I had fully intended to use caramel to glue my croquembouche together and create an elegant garnish of spun sugar. I love the look of the golden caramel strands, and thought the chocolate and praline fillings would be complemented nicely with its flavor and crunch. However, when my oven died, I decided it would be best not to press my luck, and ended up making a batch of ganache in the microwave instead. (1 part heavy cream, heated to a simmer, then poured over 3 parts chocolate and stirred until thick and shiny.) The ganache made stacking my filled cream puffs difficult, as they tended to slide around a lot. I ended up securing the two base layers with toothpicks as well, and then the rest cooperated long enough for me to stash it in the refrigerator to solidify.

Well, it didn’t end up anywhere near as elegant as what I had envisioned in my mind. The ganache was on the gloppy side, but at least it tasted good. The shells were crisp and light, and both fillings were delicious, so it was still a great dessert. My son knew instantly that it would be good—he saw those choux puffs cooling on the countertop and was continually trying to sneak samples, since he is now tall enough to reach without assistance. I let him snack on an empty one before our pizza arrived (the emergency dinner plan; now I just have to figure out how to cook a whole chicken without an oven), but the little chocoholic liked them even more filled with cream and dunked in ganache.

Thanks so much to Cat for selecting this challenge. I made my first really successful choux puffs despite my oven’s sabotage attempt, and one day I’ll make one with the caramel (maybe at Christmastime—the thought of a croquembouche Christmas tree is awfully appealing). We’ve got a beautiful piece montée waiting to be dismantled in the fridge, and a few extra shells that I’m contemplating using for a savory filling, providing I can find one that doesn’t need the oven. And be sure to check out all the spun sugar goodness at the Daring Bakers Blogroll.

Pâte à Choux

3/4 C water
6 T unsalted butter
1/4 tsp salt
1 T sugar
1 C all-purpose flour
4 large eggs

Preheat oven to 425F. Line two baking sheets with parchment paper or silicone.

Combine water, butter, salt and sugar in a saucepan over medium heat. Bring to a boil and stir occasionally. At boil, remove from heat and sift in the flour, stirring to combine completely. Return to heat and cook, stirring constantly until the batter dries slightly and begins to pull away from the sides of the pan.

Transfer to a bowl and stir with a wooden spoon 1 minute to cool slightly. Add eggs one at a time, beating thoroughly between each addition. The batter will appear loose and shiny at first, then more like lightly buttered mashed potatoes, and finally will become yellowish and creamy.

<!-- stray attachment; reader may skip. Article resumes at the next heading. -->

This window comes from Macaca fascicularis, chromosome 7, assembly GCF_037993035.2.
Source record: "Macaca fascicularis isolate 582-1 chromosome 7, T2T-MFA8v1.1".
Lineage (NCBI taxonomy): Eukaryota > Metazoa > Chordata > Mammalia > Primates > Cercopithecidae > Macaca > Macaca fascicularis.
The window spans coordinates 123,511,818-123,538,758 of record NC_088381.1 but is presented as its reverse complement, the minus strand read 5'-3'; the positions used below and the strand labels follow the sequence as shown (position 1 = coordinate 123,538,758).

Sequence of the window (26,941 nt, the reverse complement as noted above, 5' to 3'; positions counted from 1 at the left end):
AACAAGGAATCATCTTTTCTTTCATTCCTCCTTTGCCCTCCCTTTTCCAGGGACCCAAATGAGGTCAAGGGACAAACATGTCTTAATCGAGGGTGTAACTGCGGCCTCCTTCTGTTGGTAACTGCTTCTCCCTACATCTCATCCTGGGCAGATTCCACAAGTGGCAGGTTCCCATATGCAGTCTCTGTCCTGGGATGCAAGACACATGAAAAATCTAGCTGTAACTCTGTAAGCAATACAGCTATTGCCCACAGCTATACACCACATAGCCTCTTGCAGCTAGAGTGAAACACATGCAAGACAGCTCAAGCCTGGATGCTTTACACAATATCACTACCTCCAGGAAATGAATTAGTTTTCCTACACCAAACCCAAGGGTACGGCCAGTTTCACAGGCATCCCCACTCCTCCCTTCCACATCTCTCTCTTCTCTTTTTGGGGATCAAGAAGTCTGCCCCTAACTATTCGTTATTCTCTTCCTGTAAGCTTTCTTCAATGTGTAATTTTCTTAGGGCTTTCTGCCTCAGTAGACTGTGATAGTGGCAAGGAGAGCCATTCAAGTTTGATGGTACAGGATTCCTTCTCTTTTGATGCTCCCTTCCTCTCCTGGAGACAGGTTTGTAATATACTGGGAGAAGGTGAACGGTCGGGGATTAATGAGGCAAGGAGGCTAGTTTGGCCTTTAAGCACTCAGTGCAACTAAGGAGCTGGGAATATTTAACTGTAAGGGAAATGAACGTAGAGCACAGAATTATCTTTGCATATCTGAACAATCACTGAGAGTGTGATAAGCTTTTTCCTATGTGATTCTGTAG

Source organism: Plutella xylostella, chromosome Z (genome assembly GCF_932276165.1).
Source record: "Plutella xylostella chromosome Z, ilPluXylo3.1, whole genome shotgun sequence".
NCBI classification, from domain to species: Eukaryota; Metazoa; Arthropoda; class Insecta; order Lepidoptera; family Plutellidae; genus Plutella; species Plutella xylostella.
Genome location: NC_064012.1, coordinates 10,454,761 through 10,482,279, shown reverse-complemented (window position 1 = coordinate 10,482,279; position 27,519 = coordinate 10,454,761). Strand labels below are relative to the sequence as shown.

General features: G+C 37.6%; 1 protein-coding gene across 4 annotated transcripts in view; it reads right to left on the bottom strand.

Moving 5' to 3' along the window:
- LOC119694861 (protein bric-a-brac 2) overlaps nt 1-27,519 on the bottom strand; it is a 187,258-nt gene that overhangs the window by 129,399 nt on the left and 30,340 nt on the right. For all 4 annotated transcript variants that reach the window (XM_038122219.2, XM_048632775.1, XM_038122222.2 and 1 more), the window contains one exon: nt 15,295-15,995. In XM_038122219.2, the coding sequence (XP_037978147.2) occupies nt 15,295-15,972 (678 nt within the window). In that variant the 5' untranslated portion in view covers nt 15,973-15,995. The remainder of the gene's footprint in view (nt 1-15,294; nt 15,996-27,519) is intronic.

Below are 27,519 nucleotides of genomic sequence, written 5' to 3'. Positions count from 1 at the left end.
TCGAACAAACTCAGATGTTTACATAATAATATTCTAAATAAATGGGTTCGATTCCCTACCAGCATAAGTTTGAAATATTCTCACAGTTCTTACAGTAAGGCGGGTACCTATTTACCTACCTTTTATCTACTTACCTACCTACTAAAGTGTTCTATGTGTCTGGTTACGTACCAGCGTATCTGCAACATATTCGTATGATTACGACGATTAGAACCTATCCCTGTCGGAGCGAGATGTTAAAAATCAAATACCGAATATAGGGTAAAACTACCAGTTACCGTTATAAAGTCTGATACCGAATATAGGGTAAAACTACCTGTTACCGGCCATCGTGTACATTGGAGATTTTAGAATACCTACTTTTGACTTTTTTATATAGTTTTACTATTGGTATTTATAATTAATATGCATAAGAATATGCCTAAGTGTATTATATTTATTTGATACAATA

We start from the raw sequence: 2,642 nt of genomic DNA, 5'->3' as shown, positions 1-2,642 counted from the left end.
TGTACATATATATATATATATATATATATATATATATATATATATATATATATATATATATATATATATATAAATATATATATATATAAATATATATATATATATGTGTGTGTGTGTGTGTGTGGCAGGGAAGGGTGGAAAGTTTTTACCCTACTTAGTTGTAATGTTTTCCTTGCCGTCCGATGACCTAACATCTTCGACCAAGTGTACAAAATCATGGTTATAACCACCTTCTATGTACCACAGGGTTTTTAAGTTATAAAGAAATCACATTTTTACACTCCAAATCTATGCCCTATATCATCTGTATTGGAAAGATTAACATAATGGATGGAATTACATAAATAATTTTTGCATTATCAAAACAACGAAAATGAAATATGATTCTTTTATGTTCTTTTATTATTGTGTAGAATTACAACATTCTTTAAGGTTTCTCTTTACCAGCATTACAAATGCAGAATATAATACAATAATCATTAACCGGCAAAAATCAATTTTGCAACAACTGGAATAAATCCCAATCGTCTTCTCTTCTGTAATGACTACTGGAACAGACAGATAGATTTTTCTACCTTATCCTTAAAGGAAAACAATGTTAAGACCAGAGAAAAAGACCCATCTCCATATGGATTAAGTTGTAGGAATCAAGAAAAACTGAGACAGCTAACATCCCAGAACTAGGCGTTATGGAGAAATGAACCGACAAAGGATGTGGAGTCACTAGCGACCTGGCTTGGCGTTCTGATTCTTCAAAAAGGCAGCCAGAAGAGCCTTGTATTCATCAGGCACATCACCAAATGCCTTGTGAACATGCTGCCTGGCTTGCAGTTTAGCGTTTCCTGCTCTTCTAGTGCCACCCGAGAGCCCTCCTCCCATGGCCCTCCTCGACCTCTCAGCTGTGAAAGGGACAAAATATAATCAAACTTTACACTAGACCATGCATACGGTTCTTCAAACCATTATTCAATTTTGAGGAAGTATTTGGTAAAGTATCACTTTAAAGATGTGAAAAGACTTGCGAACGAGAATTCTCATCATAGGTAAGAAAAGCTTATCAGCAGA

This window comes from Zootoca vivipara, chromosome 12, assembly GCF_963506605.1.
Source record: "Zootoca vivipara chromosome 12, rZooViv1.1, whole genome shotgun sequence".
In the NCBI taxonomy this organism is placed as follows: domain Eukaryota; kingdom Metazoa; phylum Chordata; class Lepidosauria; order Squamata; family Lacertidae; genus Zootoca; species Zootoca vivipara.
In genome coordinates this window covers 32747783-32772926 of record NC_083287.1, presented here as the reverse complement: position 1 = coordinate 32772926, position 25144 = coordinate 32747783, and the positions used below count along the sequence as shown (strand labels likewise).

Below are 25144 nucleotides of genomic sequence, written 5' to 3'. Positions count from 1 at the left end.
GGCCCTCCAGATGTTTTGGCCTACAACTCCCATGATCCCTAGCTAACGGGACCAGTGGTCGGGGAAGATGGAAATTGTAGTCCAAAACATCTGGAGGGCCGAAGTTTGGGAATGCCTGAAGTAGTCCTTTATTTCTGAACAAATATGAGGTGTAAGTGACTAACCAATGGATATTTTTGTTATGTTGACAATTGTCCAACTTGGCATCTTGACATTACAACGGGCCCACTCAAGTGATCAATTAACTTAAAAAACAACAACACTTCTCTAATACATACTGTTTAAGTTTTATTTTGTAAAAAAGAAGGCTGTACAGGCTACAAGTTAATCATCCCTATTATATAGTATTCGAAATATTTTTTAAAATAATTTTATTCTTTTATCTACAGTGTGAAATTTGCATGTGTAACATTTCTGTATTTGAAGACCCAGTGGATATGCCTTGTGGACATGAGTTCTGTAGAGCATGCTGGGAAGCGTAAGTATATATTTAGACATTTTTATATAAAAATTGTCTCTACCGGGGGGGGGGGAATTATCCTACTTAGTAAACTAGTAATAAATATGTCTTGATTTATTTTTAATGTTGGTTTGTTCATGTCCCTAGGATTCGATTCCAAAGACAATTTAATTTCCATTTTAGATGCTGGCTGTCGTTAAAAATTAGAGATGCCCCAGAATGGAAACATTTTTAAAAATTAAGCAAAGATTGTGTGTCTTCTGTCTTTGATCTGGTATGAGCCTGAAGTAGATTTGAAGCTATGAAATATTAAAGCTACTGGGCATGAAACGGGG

Transfer batter to a pastry bag fitted with a large open tip. Pipe choux about 1 inch apart onto the baking sheets. Choux should be about 1 inch high and about 1 inch wide. Using a clean finger dipped in hot water, gently press down on any tips that have formed on the top of choux when piping. You want them to retain their ball shape, but be smoothly curved on top. Brush tops with egg wash (1 egg lightly beaten with pinch of salt).

Bake the choux at 425F until well-puffed and turning lightly golden in color, about 10 minutes. Lower the temperature to 350F and continue baking until well-colored and dry, about 20 minutes more. Remove to a rack and cool. Can be stored in a airtight box overnight.

Julia Child’s Pastry Cream

1 C milk
3 egg yolks
1/4 C sugar
1/4 C AP flour
1 1/2 T butter
1 T vanilla extract
a pinch of salt

Heat the milk in a small saucepan. Meanwhile, beat the egg yolks in a larger heavy-bottomed saucepan and gradually pour in the sugar, beating well until thick and pale yellow. Beat in the flour and mix thoroughly. By dribbles, beat in some of the hot milk, reserving 1/4 of the milk. Stir custard mixture over moderately high heat, whisking continuously. Lumps may occur; beat vigorously to smooth. You want the pastry cream to be very thick, but use remaining milk to thin if necessary. Lower heat and stir for 3 more minutes. Remove from heat and beat in the butter, flavoring, and salt. Cover with plastic wrap on top and chill for 3 hours.


I am a member of the Theta Class of the Daring Bakers, induced in July of 2007. For more information and a list of my previous challenges, click here.